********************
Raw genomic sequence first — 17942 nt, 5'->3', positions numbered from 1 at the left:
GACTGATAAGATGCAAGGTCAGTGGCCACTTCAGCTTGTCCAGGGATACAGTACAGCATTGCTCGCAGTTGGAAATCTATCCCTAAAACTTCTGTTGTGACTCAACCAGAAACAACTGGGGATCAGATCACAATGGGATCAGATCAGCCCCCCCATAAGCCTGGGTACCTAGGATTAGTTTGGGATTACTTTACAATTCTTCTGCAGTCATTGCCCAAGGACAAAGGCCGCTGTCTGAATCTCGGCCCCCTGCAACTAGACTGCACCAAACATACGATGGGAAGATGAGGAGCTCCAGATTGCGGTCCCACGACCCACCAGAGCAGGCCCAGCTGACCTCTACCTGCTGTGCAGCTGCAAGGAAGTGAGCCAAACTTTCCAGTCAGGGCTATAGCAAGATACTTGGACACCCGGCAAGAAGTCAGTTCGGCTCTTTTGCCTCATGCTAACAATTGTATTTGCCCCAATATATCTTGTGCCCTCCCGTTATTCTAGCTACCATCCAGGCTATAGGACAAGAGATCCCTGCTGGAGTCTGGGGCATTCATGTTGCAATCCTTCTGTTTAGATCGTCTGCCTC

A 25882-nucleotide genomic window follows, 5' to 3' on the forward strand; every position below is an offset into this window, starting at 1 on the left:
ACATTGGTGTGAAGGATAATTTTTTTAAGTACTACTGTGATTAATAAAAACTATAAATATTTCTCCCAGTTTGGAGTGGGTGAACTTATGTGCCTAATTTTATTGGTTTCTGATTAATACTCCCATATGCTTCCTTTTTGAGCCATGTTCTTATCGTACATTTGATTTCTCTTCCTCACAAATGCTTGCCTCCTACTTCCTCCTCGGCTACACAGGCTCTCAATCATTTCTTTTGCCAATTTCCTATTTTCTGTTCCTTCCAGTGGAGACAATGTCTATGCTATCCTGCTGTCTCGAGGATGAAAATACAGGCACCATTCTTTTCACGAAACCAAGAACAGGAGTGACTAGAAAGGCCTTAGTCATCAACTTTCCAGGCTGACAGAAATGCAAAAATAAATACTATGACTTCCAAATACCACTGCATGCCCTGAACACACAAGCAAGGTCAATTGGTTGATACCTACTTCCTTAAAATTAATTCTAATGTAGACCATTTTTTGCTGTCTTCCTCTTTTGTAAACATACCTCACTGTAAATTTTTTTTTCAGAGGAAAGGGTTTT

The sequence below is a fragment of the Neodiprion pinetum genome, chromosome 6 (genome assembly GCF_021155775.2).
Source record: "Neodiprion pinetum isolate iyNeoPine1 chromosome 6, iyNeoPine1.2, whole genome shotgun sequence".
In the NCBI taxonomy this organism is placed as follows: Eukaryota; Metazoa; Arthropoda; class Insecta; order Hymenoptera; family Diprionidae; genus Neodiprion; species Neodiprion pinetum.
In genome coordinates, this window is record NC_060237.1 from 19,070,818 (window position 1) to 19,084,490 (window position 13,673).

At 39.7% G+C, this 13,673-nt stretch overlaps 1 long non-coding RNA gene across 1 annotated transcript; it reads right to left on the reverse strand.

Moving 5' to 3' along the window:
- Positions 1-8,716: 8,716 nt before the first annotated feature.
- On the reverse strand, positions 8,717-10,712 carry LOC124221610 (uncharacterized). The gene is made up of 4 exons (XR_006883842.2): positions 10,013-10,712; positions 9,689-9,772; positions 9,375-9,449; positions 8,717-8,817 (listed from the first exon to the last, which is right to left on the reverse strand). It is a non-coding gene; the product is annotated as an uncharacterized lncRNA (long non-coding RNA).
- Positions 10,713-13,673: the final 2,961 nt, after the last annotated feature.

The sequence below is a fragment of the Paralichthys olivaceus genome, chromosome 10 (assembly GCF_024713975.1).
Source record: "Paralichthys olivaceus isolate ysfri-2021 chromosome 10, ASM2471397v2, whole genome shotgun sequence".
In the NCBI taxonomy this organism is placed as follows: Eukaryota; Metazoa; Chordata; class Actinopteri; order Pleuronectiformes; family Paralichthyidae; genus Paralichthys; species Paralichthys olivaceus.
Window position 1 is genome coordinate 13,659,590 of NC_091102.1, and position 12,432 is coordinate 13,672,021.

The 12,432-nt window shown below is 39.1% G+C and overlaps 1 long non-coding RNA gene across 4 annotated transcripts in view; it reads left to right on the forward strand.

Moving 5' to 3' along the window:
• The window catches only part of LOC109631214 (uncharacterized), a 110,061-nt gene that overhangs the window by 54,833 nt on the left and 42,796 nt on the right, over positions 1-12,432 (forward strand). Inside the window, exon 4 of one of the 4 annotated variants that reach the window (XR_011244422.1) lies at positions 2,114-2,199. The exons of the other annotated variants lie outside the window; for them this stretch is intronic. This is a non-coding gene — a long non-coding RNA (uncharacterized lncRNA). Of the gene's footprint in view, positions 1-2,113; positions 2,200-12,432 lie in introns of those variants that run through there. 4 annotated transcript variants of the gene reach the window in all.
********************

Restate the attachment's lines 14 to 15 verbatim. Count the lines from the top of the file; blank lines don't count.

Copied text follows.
The sequence below is a fragment of the Paralichthys olivaceus genome, chromosome 10 (assembly GCF_024713975.1).
Source record: "Paralichthys olivaceus isolate ysfri-2021 chromosome 10, ASM2471397v2, whole genome shotgun sequence".